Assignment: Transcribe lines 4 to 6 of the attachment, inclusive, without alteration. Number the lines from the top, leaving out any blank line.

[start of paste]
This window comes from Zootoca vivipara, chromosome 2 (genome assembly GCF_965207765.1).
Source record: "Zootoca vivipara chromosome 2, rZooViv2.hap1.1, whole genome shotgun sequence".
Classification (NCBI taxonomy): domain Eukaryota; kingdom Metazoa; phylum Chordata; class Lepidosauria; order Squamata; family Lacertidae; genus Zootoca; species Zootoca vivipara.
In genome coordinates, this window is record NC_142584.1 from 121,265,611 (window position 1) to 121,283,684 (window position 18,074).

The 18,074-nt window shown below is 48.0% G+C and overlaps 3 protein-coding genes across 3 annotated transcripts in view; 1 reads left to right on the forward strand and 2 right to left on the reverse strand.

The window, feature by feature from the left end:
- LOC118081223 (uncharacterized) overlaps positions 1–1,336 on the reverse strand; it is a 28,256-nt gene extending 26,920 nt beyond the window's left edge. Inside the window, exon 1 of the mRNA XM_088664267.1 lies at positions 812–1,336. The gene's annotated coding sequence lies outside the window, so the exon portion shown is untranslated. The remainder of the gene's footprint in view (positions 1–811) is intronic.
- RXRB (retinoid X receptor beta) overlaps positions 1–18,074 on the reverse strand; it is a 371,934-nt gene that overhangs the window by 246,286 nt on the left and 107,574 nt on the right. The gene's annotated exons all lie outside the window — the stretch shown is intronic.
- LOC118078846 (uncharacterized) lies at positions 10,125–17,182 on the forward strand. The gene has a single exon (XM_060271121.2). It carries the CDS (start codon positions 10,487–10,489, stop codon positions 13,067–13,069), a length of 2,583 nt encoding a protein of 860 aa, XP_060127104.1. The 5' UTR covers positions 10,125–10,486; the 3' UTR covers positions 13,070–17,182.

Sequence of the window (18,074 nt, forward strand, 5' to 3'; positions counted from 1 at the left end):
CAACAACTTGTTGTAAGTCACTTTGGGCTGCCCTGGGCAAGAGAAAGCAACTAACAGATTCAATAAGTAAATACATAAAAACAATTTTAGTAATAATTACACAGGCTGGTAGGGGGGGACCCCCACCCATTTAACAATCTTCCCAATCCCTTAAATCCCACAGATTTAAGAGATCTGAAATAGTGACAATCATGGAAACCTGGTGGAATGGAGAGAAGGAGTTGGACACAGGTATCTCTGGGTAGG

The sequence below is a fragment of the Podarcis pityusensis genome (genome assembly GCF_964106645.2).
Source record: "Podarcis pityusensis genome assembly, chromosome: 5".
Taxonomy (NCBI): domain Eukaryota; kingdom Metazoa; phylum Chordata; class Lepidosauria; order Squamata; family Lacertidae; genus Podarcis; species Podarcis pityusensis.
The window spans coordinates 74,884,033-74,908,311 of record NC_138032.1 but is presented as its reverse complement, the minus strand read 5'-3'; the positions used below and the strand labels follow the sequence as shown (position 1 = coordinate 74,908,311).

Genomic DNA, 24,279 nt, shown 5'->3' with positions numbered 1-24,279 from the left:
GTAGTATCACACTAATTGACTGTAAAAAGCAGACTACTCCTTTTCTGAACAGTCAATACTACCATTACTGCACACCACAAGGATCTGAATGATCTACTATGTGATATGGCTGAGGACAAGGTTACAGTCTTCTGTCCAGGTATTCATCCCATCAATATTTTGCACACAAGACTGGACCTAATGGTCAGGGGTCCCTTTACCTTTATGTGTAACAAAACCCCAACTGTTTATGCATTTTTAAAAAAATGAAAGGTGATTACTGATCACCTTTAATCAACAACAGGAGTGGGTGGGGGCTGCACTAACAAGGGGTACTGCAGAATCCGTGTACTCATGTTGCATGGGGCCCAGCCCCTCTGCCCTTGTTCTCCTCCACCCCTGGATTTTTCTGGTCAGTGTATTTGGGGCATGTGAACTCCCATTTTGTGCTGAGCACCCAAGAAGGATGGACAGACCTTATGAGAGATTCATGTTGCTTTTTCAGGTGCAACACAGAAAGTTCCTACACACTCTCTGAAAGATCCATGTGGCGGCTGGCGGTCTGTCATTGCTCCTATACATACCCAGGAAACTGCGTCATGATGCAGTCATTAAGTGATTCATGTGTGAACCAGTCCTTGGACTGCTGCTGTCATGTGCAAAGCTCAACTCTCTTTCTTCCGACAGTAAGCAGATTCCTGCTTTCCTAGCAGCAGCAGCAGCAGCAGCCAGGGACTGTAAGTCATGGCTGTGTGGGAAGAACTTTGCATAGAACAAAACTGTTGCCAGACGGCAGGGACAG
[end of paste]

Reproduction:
In genome coordinates, this window is record NC_142584.1 from 121,265,611 (window position 1) to 121,283,684 (window position 18,074).

The 18,074-nt window shown below is 48.0% G+C and overlaps 3 protein-coding genes across 3 annotated transcripts in view; 1 reads left to right on the forward strand and 2 right to left on the reverse strand.

The window, feature by feature from the left end: